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  • Aug 29, 2014
  • Updated: 8:40am
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A Bite of... Britain? China food show parody causes social media storm

Comedy duo's satirical clip 'making fun of China's ignorance about British food' prompts mainlanders' torrent of posts about their ill experience with the cuisine

PUBLISHED : Thursday, 15 May, 2014, 3:05pm
UPDATED : Friday, 16 May, 2014, 4:44pm

Behold the humble potato - Britain’s sole food group and its economic backbone, according to a parody of the hit Chinese documentary series A Bite of China.

The spoof, made by a British comedy duo, has set tongues wagging for its mockery of Britain’s culinary culture and the exaggerated, almost mystical tone and imagery of the Chinese hit series.

The spoof, dubbed A Taste of Britain, comes after state broadcaster CCTV launched the second season of the hugely popular A Bite of China.

Creators Stuart Wiggin and Wu Tong, the host and the producer of China Radio International’s C4 comedy show, said while they wanted to gently mock the food tastes of the UK, they were also satirising China’s ignorance about British food, and about the dearth of available information about the cuisine.

A Taste of Britain begins: “Just like China, meats and fish are popular in Britain. But in order to make [these] taste extra special, it has to be complemented by other ingredients. Britain only has one such ingredient: the potato.”

The rest of the parody, which has been widely shared on social media, describes the intricate process of preparing a potato – first boiling it and then sprinkling salt on it. As an actor takes a bite of a whole salted potato, the narrator says in stilted monotone how the root vegetable gives Britons energy “all day long”.

“The Chinese tend to think that Britain has no unique dish,” Oxford-educated Wiggin, who has been living in China since 2007, told the South China Morning Post. “We’re making fun of how bad a job Britain is doing in advertising its food.”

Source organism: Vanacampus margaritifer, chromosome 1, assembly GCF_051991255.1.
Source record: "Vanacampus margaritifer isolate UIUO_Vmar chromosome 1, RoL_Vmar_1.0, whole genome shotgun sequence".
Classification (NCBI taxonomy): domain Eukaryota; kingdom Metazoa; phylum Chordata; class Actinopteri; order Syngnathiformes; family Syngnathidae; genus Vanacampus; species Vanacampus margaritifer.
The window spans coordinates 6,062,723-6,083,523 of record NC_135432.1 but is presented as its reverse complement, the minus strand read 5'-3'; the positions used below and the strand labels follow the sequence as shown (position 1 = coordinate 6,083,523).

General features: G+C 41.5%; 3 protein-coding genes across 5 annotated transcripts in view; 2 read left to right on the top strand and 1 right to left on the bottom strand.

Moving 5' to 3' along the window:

C4 airs weekly on the CRI website and is shared on Youku, China’s equivalent of YouTube. The A Taste of Britain clip has been viewed more than 663,000 times as of this morning – the programme’s most-watched episode – since being uploaded on Tuesday.

However, some mainland netizens took the piece at face value, launching a tirade against the UK's supposedly limited diet.

A reporter surnamed Lin in Fujian province told the Post about her “potato nightmare” in 2007, when she was staying in Salisbury, about an hour’s drive from London.

“I had so much [potato] that month that I tried to keep away from all dishes with potatoes in them when I got back home,” Lin said.

For her farewell, she said her host family took her to the best restaurant in town for an expensive dinner. “[We had] saltless steamed pork and beans,” she said. “And I could not wait any longer to fly back home.”

Meanwhile, on Sina Weibo, a photo of fish ‘n’ chips captioned “A Bite of Britain. End.” went viral, drawing 6,000 comments and 30,000 reposts within days. It was posted by a sport commentator on the talkSPORT radio channel.